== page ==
How Faith and Friendship Formed a Bridge for a Refugee Family
December 9, 2022
It all started with the automated and impartial tones of the Google Translate app. Sorry, we’re a little tired. The young couple standing across from me in an empty Chicago apartment looked shyly to see if I understood the translation.
Of course they were tired. They had just arrived with two suitcases and a backpack from a three-month stay at an army base in Virginia. The events that brought them there were unthinkable. And yet they were sprayed across every major news outlet.
Many of us will forever remember the day Kabul fell back under Taliban control on August 15, 2021. We won’t forget the images of men, women, and children packed onto aircrafts while others desperately clung to the wings at lift-off.
With time, Mohammed and Mahsa’s traumatic departure would be shared in pieces as they processed the events. For now, I only knew that their service for the U.S. government in Afghanistan had landed them here in Chicago. In this empty apartment. With a white, American woman who didn’t speak their language and seemed just as unsure as they were.
My work with a local nonprofit had brought me here. Our staff was working around the clock with the influx of Afghan evacuees; this was just one of the hundreds who would come to Chicago in the weeks ahead. I would help welcome many families in those months but something about this young couple across the room felt different.
Twenty minutes after that first Google message, we stood huddled in the same corner to better pass an iPhone with words patchily translated between Dari and English. Within forty 40 minutes, there were jokes about arranging my marriage to a brother in Afghanistan. Within an hour, Mahsa was sharing a book of poetry she was hoping to publish before the Taliban takeover.
We said goodbye that night, but I couldn’t walk away. I went back to visit the next week and the week after. After a few months, we had created our own language made of Google Translate, Dari and English phrases, and elaborate games of charades.
We knew each other well enough to communicate basic information, but the barriers to genuine understanding were clear. There was nearly every difference between us: Language, culture, religion, ethnicity, worldview, and more. As my tongue tried and failed to work around Dari words or see cultural nuances born out of years of tradition, I quickly became disheartened.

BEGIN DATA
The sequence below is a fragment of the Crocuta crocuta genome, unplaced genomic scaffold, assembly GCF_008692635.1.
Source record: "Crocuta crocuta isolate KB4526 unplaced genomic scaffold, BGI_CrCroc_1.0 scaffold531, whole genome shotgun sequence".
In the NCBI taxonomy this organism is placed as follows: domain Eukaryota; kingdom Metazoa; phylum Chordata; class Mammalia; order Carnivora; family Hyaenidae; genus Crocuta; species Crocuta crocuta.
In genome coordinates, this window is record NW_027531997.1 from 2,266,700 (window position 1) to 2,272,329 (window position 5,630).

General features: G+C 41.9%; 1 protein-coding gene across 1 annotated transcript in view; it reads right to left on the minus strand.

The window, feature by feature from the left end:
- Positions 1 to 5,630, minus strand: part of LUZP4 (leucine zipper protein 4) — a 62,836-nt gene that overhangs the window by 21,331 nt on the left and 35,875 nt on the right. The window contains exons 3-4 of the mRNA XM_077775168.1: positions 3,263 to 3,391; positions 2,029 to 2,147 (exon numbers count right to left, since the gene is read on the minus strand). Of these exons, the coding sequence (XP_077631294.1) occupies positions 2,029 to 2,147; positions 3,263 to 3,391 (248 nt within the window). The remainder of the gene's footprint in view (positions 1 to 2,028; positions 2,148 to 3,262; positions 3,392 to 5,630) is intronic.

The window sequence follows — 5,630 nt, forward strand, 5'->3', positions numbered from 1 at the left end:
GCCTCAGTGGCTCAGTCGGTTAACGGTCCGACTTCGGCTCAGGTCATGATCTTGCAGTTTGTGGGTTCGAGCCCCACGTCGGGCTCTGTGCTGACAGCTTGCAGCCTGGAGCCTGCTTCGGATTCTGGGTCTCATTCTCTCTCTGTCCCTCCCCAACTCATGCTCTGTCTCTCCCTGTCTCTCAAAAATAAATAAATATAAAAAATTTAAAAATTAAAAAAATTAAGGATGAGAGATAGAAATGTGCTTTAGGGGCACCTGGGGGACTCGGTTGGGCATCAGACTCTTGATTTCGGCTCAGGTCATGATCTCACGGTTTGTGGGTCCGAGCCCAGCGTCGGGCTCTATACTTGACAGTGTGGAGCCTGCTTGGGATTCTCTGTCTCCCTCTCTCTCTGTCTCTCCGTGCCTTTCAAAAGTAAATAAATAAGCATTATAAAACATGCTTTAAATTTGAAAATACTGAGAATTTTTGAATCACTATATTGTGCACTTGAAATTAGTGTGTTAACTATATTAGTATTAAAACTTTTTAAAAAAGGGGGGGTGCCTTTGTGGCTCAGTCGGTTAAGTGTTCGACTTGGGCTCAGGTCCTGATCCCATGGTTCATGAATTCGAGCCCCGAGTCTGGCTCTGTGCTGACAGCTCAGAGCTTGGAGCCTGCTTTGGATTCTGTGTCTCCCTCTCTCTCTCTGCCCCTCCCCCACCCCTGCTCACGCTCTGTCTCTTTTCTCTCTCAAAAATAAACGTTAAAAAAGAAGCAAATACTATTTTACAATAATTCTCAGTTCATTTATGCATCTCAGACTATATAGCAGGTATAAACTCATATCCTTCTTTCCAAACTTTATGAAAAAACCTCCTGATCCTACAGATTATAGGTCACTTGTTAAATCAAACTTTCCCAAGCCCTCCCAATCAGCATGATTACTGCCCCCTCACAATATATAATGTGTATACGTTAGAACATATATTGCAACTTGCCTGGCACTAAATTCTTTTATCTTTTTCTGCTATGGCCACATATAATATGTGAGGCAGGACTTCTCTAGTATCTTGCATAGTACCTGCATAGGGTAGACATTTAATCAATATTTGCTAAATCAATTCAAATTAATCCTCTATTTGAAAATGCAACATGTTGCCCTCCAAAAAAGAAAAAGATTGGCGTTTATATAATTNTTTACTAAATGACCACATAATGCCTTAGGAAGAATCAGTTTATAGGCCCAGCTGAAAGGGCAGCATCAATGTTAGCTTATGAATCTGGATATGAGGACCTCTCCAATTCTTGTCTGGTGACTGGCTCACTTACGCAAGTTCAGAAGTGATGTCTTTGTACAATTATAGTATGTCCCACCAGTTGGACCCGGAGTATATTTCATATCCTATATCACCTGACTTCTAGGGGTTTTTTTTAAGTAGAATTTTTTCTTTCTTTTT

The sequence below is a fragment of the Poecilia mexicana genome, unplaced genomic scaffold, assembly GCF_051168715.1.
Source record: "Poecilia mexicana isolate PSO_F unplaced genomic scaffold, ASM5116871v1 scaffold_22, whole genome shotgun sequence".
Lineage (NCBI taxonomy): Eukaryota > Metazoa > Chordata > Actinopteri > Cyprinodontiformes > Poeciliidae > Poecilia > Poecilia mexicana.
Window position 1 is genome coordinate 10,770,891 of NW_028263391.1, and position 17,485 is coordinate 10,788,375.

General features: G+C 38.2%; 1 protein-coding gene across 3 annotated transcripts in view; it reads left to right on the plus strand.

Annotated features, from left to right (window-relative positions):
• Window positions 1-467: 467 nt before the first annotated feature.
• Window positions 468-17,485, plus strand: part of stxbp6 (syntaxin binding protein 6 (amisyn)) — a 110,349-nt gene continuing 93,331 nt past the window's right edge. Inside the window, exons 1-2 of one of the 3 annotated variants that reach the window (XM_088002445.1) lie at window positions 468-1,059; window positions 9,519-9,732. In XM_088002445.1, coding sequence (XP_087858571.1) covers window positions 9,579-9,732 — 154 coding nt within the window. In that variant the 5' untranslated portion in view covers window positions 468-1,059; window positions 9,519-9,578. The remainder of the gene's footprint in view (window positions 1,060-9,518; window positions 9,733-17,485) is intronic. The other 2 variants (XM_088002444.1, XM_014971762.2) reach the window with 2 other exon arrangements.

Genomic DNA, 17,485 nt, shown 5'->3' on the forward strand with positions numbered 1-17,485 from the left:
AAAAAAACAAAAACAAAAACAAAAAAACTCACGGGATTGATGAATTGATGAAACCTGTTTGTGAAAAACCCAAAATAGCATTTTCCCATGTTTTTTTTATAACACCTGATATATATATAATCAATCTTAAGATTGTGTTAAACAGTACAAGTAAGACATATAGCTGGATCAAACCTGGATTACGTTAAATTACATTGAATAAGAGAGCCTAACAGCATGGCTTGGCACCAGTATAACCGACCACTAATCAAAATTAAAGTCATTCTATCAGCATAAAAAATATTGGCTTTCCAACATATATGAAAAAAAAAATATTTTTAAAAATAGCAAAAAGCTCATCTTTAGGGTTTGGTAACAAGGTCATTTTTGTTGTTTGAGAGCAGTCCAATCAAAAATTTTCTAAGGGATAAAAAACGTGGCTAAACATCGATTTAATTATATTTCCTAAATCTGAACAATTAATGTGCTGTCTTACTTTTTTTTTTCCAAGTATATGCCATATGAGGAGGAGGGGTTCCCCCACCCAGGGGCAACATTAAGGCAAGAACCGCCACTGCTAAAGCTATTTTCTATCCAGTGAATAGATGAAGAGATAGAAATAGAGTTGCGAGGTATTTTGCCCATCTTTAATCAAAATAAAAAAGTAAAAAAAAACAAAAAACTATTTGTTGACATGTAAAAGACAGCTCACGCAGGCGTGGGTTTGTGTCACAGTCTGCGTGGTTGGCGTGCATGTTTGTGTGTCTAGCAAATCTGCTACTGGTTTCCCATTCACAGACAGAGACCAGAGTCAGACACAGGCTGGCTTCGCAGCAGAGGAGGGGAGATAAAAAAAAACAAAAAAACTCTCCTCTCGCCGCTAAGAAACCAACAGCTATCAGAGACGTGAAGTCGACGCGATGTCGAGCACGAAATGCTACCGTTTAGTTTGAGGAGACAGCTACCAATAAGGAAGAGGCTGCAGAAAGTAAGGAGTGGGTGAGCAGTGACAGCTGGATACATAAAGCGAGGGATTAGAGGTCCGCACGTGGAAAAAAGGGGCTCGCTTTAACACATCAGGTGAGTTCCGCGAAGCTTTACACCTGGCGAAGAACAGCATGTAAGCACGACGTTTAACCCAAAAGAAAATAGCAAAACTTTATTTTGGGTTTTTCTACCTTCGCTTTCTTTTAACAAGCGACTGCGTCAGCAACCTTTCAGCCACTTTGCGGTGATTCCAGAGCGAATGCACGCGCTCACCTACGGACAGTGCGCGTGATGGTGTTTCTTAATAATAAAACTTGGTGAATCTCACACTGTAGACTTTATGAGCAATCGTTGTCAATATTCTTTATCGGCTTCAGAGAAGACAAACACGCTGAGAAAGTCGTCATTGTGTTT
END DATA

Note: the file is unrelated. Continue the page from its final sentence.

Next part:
However, things began to shift when started talking about our faith.
The first week I went back to visit, Mohammed and Mahsa had unpacked the few things they brought from Afghanistan. Mahsa showed me what now stood as the only decoration in the apartment. They were delicate bowls intricately painted with the names “Allah” and “Mohammed” in Arabic script, placed in the center of the room.
One day, as we grow in capacity to understand each other, we will grow even deeper in the capacity to love each other too.
I quickly learned that Mohammed and Mahsa’s faith is something that carried them through tragedy and loss just as they carried this precious representation across oceans and nations. After a short time, they found a local mosque and joined other Muslims in Chicago for religious festivals, prayer, and fasting.
As a Christian raised in a post-9/11 world, I was taught only how to fear Islam. I was lectured in school and church on how to refute Islamic beliefs and values. I was told an Islamic worldview was a barrier to be debated, dismantled, and left behind.
I now have broken fast with dear friends at an iftar meal, compared with them the differences and similarities between our faith without judgment, watched them care for their neighbors, and seen how they pray for me and others. After all this, I wish I could go back in time and teach my younger self. I wish I had known sooner that what I once thought was a barrier would be the bridge to relationship and understanding.
We don’t have enough common language yet to share all the nuances of our worldview and how it shapes our faith and understanding of each other. We can’t have theological conversations about whether or not we worship the same God and what that even means. But for now, there’s a comfortable mutuality and kindred respect.
One day, as we grow in capacity to understand each other, we will grow even deeper in the capacity to love each other too. I’m sure at some point we will disagree. We might unintentionally offend each other or trip over livewires we didn’t know existed. But then we’ll laugh over tea and break bread together. We’ll continue to have new experiences and be with each other through the joyful and difficult moments. We’ll rest in the knowledge that the things which unite us are still greater than our differences.
Carissa Zaffiro works at Exodus World Service, a non-profit mobilizing the Christian community to welcome refugees in Chicagoland. She is passionate about navigating the intersection of religion and culture, helping to build bridges of inclusivity and understanding in diverse communities.
American Civic Life
American Civic Life